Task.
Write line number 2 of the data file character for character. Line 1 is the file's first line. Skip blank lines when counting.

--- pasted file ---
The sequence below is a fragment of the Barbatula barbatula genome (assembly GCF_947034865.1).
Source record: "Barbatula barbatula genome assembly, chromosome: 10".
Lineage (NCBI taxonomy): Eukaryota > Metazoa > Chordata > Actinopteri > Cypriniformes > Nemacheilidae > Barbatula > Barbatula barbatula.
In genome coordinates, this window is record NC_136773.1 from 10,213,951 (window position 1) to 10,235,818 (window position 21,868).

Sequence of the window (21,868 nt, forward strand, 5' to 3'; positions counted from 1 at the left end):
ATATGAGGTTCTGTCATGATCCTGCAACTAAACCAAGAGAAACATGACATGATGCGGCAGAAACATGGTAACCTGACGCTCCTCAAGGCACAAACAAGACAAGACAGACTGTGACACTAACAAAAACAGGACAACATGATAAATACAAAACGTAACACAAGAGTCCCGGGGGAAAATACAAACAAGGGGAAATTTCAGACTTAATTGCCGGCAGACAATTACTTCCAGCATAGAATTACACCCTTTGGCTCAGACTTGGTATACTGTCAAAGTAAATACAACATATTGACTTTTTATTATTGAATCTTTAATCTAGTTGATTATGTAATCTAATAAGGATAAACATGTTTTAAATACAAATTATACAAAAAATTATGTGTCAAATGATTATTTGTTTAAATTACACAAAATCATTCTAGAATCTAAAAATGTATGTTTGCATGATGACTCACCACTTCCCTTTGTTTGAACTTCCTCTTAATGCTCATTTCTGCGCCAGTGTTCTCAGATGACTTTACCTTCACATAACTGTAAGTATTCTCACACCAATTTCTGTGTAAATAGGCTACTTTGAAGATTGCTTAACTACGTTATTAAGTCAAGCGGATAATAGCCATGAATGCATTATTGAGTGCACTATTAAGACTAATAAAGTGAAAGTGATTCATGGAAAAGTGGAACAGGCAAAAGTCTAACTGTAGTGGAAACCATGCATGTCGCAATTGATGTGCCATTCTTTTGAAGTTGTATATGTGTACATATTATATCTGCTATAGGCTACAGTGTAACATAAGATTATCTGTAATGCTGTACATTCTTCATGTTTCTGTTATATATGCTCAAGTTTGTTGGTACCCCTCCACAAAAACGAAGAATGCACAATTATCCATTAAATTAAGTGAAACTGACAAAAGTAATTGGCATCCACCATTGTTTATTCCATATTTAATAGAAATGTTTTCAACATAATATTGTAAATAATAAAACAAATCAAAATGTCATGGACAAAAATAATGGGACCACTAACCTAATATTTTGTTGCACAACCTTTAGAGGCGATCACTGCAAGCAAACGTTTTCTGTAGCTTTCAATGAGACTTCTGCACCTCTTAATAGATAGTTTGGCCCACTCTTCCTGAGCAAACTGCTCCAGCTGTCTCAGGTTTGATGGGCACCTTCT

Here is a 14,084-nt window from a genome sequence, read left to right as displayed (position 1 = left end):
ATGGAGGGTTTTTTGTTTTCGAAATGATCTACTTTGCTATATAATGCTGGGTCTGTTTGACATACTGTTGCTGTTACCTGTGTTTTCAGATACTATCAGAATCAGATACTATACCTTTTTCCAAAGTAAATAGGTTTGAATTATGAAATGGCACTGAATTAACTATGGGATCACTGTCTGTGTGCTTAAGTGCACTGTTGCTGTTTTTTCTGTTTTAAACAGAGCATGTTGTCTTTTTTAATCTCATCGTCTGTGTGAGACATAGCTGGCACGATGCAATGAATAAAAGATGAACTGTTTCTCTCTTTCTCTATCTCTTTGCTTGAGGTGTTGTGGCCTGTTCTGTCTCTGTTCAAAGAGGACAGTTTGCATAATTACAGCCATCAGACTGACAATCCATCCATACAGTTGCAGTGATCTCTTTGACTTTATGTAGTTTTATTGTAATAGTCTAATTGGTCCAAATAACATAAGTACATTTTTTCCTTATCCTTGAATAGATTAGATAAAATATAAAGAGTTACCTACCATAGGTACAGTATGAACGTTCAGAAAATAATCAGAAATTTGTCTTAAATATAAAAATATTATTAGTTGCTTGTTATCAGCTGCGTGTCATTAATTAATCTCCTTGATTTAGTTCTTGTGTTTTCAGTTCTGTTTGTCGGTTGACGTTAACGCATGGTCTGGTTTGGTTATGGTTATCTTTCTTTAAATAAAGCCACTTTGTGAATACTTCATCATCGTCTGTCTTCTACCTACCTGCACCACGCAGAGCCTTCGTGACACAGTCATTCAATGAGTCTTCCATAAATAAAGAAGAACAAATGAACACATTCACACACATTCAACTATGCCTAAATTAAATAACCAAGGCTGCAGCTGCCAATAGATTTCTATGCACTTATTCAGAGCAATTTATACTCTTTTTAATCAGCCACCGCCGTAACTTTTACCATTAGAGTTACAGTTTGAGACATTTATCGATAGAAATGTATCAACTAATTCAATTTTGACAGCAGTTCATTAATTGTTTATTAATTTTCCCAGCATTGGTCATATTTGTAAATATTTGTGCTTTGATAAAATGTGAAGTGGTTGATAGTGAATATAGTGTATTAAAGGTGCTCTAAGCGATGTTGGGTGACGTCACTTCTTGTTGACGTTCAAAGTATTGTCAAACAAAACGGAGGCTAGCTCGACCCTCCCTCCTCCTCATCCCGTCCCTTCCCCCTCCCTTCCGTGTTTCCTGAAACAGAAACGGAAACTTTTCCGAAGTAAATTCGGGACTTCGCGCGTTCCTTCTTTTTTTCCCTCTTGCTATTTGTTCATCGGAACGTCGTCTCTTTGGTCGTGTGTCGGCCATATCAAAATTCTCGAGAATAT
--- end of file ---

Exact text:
Source record: "Barbatula barbatula genome assembly, chromosome: 10".